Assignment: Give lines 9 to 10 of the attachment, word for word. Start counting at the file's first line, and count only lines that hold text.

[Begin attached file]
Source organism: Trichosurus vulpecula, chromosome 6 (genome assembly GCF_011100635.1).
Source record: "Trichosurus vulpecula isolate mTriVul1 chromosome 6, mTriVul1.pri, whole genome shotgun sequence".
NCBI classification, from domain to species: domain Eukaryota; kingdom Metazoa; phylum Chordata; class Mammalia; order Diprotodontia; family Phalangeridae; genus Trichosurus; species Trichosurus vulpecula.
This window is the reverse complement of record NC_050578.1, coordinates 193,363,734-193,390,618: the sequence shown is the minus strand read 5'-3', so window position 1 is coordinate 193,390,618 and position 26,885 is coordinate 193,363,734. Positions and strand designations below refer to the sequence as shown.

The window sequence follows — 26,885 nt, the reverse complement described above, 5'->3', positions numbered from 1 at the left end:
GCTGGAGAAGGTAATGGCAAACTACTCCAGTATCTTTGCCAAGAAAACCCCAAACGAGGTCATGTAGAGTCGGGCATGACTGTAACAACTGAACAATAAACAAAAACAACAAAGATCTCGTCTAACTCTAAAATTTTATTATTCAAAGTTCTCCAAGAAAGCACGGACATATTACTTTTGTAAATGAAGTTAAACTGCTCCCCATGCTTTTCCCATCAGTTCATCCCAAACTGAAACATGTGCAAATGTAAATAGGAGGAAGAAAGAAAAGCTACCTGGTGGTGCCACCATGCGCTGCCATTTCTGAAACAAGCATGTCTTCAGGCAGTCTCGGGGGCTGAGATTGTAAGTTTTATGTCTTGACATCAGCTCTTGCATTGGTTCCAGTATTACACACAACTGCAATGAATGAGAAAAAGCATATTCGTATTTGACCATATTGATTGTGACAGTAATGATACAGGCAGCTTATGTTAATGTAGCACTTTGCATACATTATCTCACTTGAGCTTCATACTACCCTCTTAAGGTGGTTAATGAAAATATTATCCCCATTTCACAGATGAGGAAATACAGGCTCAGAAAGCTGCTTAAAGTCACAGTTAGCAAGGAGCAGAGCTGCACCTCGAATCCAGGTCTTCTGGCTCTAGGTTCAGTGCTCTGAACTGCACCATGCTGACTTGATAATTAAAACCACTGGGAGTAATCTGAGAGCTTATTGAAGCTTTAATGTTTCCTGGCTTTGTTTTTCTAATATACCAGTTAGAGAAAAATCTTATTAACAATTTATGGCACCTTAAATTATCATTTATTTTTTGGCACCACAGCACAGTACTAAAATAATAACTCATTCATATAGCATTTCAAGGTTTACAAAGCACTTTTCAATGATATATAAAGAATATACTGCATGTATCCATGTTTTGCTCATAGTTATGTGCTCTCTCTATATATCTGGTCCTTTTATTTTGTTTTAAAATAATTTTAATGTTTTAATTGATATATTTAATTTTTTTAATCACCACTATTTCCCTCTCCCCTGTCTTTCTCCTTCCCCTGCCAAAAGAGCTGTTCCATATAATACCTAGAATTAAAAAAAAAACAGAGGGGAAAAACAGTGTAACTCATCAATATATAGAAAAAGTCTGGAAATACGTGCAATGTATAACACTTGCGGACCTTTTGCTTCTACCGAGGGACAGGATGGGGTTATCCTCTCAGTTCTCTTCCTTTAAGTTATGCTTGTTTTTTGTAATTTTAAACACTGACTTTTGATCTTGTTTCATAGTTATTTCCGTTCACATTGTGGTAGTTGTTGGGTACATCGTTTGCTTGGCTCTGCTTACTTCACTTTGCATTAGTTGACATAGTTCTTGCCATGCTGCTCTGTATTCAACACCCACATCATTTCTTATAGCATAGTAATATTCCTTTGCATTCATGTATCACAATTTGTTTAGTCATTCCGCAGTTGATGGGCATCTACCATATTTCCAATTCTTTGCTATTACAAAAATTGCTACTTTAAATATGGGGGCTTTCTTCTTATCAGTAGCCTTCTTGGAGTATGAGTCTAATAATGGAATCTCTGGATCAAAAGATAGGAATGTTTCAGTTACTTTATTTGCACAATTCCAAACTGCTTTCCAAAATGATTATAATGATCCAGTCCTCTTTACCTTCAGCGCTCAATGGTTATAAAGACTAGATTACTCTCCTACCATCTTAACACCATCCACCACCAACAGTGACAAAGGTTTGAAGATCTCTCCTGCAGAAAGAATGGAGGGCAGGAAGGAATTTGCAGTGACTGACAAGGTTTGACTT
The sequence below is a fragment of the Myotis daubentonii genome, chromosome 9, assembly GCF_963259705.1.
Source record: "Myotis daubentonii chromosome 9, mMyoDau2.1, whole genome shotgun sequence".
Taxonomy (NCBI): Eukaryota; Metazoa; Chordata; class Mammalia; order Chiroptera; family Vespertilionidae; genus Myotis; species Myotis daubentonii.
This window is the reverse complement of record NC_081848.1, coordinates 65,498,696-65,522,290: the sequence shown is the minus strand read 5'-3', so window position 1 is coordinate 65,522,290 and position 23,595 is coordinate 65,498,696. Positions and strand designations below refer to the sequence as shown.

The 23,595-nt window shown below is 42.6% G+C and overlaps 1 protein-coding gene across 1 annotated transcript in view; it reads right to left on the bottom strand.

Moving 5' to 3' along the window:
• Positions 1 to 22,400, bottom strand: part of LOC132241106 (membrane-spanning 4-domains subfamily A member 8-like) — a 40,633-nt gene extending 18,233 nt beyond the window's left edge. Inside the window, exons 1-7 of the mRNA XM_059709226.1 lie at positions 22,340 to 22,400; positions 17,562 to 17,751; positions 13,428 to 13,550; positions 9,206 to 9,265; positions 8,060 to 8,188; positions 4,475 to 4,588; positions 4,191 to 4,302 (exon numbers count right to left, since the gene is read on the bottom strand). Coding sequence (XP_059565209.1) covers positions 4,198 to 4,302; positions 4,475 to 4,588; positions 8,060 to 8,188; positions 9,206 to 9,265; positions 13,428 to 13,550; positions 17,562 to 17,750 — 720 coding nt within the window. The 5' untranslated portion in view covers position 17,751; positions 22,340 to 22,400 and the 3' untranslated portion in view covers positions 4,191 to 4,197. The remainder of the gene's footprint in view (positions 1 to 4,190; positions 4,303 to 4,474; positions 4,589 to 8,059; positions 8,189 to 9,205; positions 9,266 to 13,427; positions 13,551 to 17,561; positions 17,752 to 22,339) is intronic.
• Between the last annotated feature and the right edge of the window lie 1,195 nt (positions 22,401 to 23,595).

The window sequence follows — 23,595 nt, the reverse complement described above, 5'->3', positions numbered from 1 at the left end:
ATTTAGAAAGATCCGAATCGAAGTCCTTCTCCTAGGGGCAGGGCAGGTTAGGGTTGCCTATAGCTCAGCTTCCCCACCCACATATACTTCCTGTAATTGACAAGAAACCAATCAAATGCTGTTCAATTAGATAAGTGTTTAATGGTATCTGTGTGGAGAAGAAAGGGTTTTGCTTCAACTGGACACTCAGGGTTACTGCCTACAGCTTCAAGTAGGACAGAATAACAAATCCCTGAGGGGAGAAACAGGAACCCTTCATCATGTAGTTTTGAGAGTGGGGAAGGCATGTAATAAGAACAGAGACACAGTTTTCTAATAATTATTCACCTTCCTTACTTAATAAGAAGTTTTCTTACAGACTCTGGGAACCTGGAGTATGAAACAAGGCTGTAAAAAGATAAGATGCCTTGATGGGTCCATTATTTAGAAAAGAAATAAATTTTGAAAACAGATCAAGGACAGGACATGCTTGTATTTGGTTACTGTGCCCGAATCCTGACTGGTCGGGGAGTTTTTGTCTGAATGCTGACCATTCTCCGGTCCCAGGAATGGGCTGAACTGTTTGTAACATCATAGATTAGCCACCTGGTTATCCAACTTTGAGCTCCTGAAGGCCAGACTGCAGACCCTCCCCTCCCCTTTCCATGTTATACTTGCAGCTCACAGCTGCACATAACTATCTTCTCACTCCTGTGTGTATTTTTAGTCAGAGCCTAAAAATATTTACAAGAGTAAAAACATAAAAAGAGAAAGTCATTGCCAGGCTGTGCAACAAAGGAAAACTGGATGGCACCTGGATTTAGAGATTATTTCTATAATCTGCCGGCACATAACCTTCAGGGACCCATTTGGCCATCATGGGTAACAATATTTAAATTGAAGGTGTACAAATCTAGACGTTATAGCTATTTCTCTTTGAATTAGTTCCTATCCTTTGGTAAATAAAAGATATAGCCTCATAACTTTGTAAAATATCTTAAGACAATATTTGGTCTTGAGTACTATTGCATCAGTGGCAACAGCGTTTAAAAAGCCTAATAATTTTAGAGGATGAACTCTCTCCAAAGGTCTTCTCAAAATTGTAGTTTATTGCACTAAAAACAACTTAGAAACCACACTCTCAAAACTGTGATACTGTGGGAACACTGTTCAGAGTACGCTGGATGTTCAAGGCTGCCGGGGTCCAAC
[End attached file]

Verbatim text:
Taxonomy (NCBI): Eukaryota; Metazoa; Chordata; class Mammalia; order Chiroptera; family Vespertilionidae; genus Myotis; species Myotis daubentonii.
This window is the reverse complement of record NC_081848.1, coordinates 65,498,696-65,522,290: the sequence shown is the minus strand read 5'-3', so window position 1 is coordinate 65,522,290 and position 23,595 is coordinate 65,498,696. Positions and strand designations below refer to the sequence as shown.